Jenny Sealey and Graeae have developed what has been called the “aesthetics of access”; essentially, the ways in which accessibility concerns are not simply last-minute add-ons but actually influence and shape the work in wonderful, unexpected ways.
While Jenny accepts that there are aspects of Graeae’s work that can be thought of as “a Jenny Sealey style of doing things”, she’s the first to underline how she’s always learning. “Every single play offers a different challenge; a new journey, a new exploration,” she insists. “I haven’t got a template. I think the day we have a template is the day I leave Graeae because Art cannot have a template. It makes it boring.”
Garry Robson is an acclaimed actor, director and co-artistic director of Glasgow-based Birds of Paradise Theatre Company; for him it’s all about using access to add something to a performance.
“The one thing we have discovered at Birds of Paradise is that if you’re serious about access, you have to embed it from the start of the creative process. It has to be budgeted for, for example; it’s not cheap to do. But once it’s in there at the beginning – I don’t mean at the start of rehearsals, but from when you’re thinking of putting on the show in the first place – then it makes you think again about everything you’re doing which, as an artist, is always exciting. No one is going to mark you down if you decide you don’t want to go ahead with it, but at least consider it.”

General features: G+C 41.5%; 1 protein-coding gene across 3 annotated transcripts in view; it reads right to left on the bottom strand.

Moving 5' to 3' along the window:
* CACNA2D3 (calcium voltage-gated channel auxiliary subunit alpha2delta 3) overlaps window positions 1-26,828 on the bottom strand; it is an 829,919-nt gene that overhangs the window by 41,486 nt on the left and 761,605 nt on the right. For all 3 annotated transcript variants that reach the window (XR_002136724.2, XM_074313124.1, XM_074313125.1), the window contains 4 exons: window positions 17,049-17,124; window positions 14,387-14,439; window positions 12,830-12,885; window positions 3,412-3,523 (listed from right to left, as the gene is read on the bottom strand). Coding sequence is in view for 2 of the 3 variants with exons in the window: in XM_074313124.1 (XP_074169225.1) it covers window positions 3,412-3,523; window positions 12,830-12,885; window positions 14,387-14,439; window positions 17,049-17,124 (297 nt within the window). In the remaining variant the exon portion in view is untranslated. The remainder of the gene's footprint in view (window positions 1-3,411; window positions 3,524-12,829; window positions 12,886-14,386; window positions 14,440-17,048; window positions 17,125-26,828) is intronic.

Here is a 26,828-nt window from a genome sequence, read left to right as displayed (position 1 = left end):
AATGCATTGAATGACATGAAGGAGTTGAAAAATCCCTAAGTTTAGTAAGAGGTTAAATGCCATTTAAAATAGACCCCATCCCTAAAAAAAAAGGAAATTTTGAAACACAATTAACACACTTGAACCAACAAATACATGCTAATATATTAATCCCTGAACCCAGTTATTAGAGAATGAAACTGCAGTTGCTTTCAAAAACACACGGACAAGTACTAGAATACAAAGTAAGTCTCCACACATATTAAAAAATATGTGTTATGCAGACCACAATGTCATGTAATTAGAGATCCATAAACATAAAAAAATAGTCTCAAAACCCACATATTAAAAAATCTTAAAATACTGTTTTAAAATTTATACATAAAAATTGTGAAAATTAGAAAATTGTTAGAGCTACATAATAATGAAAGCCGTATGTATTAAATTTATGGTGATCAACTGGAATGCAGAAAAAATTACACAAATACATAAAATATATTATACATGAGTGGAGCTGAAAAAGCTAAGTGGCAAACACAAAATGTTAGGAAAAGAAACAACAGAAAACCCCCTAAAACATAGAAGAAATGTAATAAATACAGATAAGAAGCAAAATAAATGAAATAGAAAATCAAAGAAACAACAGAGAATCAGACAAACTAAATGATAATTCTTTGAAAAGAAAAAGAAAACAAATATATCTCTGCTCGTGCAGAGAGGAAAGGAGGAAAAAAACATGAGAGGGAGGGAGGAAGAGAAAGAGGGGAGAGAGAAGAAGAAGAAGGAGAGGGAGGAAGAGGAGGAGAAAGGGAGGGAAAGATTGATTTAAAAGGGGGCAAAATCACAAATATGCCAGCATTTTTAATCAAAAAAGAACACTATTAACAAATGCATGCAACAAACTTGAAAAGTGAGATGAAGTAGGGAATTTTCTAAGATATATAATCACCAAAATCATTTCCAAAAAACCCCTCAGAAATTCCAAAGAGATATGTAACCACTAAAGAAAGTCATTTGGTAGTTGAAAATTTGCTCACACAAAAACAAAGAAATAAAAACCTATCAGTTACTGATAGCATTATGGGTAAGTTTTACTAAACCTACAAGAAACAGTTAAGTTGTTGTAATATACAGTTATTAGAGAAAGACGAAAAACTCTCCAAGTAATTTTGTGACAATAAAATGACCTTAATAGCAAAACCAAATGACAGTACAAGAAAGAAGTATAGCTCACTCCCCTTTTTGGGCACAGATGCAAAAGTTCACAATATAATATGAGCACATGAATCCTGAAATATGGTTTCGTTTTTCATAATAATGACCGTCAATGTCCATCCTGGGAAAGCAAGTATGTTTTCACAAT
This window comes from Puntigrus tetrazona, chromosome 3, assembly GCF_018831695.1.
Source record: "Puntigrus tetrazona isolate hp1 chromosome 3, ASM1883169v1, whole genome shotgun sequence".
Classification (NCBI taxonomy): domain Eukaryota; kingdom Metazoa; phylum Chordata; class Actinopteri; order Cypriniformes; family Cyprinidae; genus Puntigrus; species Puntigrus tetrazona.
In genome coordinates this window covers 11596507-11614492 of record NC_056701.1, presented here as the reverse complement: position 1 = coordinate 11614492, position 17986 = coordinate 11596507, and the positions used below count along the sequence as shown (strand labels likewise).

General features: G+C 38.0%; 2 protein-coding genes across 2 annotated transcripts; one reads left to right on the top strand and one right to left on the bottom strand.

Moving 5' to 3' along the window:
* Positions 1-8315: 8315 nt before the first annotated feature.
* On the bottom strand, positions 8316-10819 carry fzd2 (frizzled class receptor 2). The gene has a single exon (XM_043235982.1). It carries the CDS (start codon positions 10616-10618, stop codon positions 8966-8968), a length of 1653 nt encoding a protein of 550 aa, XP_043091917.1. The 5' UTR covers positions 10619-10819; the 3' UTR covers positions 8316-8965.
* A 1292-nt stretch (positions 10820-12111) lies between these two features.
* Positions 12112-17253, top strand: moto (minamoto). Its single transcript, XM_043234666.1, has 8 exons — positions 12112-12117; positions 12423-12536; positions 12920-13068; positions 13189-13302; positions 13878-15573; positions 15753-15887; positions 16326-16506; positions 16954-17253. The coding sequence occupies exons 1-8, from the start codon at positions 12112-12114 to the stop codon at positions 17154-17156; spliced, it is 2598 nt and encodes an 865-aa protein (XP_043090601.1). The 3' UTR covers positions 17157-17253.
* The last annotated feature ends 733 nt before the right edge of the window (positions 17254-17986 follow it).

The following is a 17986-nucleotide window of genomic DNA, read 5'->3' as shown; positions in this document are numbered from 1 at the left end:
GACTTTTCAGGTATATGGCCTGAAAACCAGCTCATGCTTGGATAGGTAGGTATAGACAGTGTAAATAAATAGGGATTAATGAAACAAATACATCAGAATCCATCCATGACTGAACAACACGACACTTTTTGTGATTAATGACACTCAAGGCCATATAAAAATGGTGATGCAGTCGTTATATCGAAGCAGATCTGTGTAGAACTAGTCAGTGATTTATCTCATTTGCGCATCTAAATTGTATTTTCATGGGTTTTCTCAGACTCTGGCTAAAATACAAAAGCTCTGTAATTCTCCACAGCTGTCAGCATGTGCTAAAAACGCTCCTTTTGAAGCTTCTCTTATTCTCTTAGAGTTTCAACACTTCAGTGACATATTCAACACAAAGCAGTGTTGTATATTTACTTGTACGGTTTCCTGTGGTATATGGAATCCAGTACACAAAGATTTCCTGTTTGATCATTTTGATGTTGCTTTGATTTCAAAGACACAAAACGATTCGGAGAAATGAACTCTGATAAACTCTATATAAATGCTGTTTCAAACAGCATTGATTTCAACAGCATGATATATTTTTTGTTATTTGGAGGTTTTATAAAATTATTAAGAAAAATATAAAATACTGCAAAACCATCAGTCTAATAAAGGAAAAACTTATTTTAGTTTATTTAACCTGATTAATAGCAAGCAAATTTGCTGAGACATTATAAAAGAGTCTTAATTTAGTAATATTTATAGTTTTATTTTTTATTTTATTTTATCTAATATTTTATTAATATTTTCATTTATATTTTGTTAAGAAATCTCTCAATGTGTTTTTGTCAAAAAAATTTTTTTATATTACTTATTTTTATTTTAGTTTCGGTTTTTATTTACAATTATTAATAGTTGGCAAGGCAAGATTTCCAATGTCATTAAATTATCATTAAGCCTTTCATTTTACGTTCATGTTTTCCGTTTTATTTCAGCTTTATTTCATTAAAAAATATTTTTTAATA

In recent years, “mainstream” theatres have begun to introduce specific, audio-described, BSL-interpreted and autism-friendly “relaxed” performances, but the general approach is not without problems (for instance you can only attend one show out of a three-week season). “I think you often find that things like captioning and interpreting are seen as the realm of Front of House rather than the artistic team,” says Garry. “That seems crazy to me: if you’re going to have captioning, you need to work with the lights; and not involving the interpreter in rehearsals is just shocking oversight, really.”